Farm groups express concern about White House budget proposal
WASHINGTON — The White House budget released on Monday, May 22, would mean big cuts for agriculture, including new limits on federal subsidies for crop insurance premiums, caps for commodity payments, reductions in funding for rural development, conservation and nutrition, and closed research facilities.
The proposal would amount to $46.54 billion in cuts over 10 years, both in proposed law changes and reductions in discretionary funding at the U.S. Department of Agriculture. The proposal also would cut the USDA workforce by 5,263 positions, or 5.5 percent overall.
U.S. Secretary of Agriculture Sonny Perdue, speaking in a conference with reporters, said Tuesday, May 23, there was no reason to "sugarcoat" the proposal and acknowledged his department likely will face significant cuts. But he insisted the cuts will help reduce or eliminate the budget deficit.
"I think the people knew what they were doing when they elected President Trump," Perdue said.
Farm groups and farm-state politicians were quick to condemn the budget proposal and point to the devastating effects it could have.
"Clearly, this budget fails agriculture and rural America," Zippy Duvall, president of the American Farm Bureau Foundation, said in a statement.
"The proposal slashes crop insurance by $29 billion, conservation programs by $6 billion and [Supplemental Nutrition Program Assistance] by $191 billion, in addition to $3 billion in cuts to other farm programs," said National Farmers Union President Roger Johnson in a statement. "Such cuts would leave farmers, ranchers, and consumers without an effective safety net and would make passing a new farm bill almost certainly impossible."
"President Trump came to the presidency with the stated goal of 'draining the swamp' and cutting federal spending. Instead, the new administration's first budget proposal would drain support for rural America," said Center for Rural Affairs Policy Associate Anna Johnson in a statement.
The proposal has been in the works since long before Perdue was confirmed as agriculture secretary, said Acting Deputy Secretary Michael Young.
Members of North Dakota's congressional delegation came out with strong statements against the cuts to agriculture programs and pointed out Congress will determine the ultimate budget.
"Cuts to programs like crop insurance, conservation reserve program and agriculture research are unacceptable, especially when our farmers and ranchers face challenges due to low commodity prices," said Sen. John Hoeven, R-N.D., who chairs the Senate's ag appropriations committee, in a statement.
"Especially at a time of low commodity prices, this budget goes in the wrong direction — a direction that would leave rural America behind," said Sen. Heidi Heitkamp, D-N.D., who serves with Hoeven on the Senate Committee on Agriculture, in a statement.
Similar statements from farm-state politicians across the country and on both sides of the aisle indicated the budget has little chance of passing as is.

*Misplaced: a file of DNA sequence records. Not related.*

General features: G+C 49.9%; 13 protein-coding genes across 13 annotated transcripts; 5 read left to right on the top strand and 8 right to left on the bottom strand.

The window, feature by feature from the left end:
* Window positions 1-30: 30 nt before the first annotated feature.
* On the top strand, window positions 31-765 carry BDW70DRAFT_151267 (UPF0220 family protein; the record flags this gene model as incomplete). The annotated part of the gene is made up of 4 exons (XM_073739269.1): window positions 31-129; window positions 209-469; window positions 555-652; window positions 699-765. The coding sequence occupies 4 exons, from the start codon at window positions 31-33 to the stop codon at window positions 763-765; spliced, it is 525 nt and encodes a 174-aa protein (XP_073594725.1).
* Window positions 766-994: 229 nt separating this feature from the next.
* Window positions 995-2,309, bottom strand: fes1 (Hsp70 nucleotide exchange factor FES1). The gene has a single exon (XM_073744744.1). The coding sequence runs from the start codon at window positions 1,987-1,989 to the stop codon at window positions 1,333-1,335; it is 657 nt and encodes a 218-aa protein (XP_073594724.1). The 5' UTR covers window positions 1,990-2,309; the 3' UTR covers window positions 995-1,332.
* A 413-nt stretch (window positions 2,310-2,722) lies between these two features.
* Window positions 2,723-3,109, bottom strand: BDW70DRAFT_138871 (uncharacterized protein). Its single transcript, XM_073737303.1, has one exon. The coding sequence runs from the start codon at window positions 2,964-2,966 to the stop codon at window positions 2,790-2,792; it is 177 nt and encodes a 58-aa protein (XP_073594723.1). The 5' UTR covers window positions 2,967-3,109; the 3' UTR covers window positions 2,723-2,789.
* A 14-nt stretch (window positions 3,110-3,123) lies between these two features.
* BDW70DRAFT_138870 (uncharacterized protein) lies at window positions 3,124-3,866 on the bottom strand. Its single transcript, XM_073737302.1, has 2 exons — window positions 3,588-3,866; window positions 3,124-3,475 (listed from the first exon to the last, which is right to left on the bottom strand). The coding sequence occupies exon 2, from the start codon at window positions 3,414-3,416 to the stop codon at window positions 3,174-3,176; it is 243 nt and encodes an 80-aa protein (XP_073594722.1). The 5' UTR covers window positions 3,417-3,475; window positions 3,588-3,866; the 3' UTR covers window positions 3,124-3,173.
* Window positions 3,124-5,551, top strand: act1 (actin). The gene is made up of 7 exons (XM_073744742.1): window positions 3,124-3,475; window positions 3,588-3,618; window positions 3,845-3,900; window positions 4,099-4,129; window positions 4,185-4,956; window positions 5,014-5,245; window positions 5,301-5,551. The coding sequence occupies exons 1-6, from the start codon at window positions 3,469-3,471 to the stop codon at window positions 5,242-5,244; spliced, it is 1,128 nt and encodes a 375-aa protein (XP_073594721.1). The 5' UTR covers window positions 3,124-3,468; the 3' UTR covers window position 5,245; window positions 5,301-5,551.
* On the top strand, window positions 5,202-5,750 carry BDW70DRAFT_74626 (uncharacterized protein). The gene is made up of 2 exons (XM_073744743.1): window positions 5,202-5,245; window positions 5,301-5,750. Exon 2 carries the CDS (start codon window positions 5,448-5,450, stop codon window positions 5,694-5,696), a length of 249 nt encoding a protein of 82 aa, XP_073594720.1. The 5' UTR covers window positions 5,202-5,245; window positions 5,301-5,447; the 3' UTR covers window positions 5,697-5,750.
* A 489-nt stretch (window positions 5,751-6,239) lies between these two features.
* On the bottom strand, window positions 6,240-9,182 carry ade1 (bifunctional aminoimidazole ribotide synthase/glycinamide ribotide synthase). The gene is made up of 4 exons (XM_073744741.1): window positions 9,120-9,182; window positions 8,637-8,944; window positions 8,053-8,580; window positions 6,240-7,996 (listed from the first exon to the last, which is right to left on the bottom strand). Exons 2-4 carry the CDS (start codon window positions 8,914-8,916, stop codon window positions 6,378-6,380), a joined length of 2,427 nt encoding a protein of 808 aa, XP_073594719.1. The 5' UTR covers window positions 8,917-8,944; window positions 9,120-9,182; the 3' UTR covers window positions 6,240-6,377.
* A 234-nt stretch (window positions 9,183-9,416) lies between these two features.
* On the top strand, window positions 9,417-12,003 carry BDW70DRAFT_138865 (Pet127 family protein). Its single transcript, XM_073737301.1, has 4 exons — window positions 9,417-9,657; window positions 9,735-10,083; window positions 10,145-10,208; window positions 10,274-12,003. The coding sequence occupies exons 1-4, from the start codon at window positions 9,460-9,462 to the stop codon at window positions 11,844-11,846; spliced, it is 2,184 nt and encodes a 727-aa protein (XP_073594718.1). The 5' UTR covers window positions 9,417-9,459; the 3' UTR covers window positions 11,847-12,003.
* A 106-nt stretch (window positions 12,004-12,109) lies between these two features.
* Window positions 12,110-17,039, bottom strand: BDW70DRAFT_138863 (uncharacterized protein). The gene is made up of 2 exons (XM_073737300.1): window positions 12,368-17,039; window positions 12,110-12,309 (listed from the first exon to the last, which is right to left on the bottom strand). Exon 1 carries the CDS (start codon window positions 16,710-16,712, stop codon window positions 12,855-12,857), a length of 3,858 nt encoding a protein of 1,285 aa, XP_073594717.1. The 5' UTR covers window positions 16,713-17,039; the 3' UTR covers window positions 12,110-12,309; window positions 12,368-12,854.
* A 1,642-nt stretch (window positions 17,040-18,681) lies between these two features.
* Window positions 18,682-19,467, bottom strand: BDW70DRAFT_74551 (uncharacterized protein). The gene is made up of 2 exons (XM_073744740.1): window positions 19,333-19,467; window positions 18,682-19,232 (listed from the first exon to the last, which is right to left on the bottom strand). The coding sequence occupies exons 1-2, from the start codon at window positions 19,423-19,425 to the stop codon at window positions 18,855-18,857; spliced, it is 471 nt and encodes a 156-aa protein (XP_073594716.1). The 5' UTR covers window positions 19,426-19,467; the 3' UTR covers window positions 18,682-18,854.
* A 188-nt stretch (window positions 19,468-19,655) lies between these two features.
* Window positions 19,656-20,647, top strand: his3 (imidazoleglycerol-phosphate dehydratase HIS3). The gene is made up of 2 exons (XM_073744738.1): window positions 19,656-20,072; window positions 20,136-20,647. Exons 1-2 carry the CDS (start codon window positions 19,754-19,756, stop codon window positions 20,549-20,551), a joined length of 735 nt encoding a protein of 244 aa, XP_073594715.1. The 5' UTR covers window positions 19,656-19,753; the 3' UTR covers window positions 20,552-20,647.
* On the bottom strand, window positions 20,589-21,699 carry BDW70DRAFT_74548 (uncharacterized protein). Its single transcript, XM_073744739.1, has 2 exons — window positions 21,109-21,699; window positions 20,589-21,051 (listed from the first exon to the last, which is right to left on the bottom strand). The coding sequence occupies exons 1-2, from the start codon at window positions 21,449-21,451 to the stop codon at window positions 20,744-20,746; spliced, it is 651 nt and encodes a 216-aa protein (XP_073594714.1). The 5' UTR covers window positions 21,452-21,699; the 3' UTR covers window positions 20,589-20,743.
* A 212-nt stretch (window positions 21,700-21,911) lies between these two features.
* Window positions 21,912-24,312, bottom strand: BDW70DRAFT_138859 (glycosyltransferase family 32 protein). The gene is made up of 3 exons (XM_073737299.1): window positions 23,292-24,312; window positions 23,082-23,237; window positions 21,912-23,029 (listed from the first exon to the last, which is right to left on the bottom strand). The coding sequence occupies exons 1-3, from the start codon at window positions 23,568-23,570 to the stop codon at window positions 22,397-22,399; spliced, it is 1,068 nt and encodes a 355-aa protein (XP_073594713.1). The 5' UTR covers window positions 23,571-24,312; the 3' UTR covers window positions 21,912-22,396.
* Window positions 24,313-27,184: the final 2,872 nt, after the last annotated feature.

Among the concerns were proposed changes to the federal crop insurance program. The budget proposes limiting Commodity Credit Corp. program benefits and crop insurance premium assistance to producers with adjusted gross incomes of $500,000 or less. It would limit insurance premium subsidies to $40,000. It also proposes eliminating harvest price revenue coverage, a feature of revenue insurance that allows producers to insure at the higher of the projected price at planting or the harvest.
While those changes were estimated to save $28.8 billion over 10 years, the price to farmers is considered too high for many in agriculture to stomach.
"The current farm economy demonstrates how important these programs are," said Minnesota Farm Bureau Federation President Kevin Paap in a statement. "Cutting them would be devastating to farm families, our state and rural Minnesota economies."
Rep. Kevin Cramer, R-N.D., called the cuts to the federal crop insurance program "misguided."
In the call with reporters, Young struggled to justify the propositions, especially those related to crop insurance, other than to repeat that they were aimed at reducing the deficit and will be up to Congress to enact.
Conservation programs also would take a big hit under the proposal. The budget says agricultural conservation "is not an inherently governmental function" and calls for more private-sector funding.
The National Corn Growers Association decried proposed cuts to crop insurance, conservation, the Market Access Program and Foreign Market Development.
"These proposed budget cuts would hurt farmers' ability to manage risk, grow their revenues, and farm more sustainably," the group said in a statement.
Projected to be eliminated in the budget are the Rural Business-Cooperative Service, which offers programs to support business development and job training opportunities for rural residents, the Water and Wastewater Direct Loan and grant program, and the Single Family Housing Direct Loan program.
Anna Johnson with the Center for Rural Affairs Policy also said cuts to the Supplemental Nutrition Assistance Program could hurt families in rural areas, "where an estimated 15 percent of households receive SNAP assistance."